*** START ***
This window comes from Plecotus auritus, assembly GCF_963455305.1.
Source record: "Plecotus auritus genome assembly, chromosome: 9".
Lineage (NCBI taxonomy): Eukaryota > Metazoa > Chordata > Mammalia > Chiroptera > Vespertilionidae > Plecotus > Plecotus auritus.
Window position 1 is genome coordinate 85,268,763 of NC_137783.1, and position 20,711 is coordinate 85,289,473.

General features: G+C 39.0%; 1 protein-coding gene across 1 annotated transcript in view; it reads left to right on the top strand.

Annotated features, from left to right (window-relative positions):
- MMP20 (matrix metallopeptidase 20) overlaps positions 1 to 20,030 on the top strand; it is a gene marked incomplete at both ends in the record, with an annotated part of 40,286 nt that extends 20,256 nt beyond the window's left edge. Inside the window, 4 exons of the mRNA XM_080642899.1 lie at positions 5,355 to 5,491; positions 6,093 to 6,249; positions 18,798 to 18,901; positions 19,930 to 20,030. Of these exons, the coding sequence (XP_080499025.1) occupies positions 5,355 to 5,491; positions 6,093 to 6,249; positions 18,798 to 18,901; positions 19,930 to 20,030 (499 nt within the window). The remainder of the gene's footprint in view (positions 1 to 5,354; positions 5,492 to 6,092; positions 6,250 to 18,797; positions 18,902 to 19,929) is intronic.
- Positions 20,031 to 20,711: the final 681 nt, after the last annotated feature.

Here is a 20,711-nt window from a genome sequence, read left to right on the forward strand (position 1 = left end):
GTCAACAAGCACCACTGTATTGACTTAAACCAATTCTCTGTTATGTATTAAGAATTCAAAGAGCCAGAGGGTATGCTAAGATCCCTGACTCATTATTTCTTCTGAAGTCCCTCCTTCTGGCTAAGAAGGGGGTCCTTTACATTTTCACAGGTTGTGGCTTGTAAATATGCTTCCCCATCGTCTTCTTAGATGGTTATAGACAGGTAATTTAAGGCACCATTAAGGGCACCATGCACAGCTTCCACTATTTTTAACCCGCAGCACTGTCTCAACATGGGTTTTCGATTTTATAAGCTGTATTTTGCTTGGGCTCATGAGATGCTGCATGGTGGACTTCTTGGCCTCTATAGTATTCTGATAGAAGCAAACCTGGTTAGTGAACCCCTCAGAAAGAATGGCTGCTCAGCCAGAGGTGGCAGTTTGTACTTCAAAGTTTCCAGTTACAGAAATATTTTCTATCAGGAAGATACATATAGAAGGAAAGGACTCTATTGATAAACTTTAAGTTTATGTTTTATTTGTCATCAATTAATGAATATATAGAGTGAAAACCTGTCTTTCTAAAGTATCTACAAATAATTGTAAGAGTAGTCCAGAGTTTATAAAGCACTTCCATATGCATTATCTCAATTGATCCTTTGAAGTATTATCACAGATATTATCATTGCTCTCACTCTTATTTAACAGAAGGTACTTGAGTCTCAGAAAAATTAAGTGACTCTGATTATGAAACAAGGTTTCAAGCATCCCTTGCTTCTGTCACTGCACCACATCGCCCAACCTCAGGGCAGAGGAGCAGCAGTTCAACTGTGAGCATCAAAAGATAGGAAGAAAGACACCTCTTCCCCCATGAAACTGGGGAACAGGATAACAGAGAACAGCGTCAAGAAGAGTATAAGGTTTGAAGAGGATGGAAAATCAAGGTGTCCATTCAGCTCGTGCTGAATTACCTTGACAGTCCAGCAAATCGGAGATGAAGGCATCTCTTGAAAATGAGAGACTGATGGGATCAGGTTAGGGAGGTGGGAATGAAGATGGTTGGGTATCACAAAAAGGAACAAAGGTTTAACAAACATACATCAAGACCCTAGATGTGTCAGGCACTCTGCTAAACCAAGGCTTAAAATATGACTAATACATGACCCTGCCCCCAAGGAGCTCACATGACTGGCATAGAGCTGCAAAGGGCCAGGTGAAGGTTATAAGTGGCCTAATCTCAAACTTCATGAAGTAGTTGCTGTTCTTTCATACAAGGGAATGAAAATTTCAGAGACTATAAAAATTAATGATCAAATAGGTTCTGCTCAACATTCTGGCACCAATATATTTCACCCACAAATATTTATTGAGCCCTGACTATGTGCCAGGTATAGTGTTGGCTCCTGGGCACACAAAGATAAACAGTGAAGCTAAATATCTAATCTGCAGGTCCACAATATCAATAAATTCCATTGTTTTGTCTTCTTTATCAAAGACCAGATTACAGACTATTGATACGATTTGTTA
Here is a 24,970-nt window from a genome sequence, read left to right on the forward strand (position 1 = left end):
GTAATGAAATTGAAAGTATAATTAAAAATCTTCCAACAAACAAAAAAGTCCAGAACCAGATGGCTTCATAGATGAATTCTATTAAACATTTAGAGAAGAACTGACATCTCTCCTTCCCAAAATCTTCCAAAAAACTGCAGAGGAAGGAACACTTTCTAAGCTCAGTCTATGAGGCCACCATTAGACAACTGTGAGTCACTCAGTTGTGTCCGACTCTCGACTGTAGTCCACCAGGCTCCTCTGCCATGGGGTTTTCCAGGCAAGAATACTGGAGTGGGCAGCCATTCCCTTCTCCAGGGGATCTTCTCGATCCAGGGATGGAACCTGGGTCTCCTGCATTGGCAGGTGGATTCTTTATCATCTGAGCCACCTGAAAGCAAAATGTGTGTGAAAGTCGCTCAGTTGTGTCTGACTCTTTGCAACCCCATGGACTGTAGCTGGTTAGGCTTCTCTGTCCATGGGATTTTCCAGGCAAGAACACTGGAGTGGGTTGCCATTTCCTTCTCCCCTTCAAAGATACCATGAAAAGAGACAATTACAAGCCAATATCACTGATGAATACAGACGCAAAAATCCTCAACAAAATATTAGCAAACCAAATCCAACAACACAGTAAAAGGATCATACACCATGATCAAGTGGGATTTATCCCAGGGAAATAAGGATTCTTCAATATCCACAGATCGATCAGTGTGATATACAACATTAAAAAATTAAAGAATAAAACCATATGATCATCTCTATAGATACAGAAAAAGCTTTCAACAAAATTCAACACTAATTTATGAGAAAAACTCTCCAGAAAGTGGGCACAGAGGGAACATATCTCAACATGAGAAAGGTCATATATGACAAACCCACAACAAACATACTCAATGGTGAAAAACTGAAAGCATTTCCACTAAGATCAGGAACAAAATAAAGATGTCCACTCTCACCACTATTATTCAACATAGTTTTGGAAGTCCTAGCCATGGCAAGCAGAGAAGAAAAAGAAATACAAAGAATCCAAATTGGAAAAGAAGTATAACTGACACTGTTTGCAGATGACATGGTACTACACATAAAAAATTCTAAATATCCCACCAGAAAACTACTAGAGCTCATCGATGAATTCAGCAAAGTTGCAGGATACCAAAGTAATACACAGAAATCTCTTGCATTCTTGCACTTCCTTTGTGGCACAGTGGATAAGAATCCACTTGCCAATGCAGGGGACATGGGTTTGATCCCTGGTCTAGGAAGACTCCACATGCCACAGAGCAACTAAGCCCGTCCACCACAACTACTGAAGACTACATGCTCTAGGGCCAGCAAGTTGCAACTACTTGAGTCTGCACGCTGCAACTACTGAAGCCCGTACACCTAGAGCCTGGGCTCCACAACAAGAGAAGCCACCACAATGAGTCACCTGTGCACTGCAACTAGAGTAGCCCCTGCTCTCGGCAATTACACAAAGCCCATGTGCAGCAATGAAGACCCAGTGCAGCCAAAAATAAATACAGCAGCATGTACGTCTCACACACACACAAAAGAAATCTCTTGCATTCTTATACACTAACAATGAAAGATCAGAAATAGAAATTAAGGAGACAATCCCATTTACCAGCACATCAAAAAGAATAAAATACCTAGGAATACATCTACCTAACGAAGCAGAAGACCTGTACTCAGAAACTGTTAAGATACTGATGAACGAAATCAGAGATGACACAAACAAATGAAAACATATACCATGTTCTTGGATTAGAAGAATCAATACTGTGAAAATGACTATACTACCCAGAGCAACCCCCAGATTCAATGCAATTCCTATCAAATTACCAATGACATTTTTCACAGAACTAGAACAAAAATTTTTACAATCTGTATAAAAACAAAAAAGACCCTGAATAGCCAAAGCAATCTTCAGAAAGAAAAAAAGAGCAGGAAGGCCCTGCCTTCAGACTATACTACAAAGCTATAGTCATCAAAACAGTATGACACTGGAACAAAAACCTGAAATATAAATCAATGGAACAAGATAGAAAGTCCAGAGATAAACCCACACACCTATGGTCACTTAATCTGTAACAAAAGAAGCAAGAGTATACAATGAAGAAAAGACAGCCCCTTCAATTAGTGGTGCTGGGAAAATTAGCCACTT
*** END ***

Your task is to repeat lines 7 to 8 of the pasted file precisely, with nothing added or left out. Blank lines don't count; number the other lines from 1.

- MMP20 (matrix metallopeptidase 20) overlaps positions 1 to 20,030 on the top strand; it is a gene marked incomplete at both ends in the record, with an annotated part of 40,286 nt that extends 20,256 nt beyond the window's left edge. Inside the window, 4 exons of the mRNA XM_080642899.1 lie at positions 5,355 to 5,491; positions 6,093 to 6,249; positions 18,798 to 18,901; positions 19,930 to 20,030. Of these exons, the coding sequence (XP_080499025.1) occupies positions 5,355 to 5,491; positions 6,093 to 6,249; positions 18,798 to 18,901; positions 19,930 to 20,030 (499 nt within the window). The remainder of the gene's footprint in view (positions 1 to 5,354; positions 5,492 to 6,092; positions 6,250 to 18,797; positions 18,902 to 19,929) is intronic.
- Positions 20,031 to 20,711: the final 681 nt, after the last annotated feature.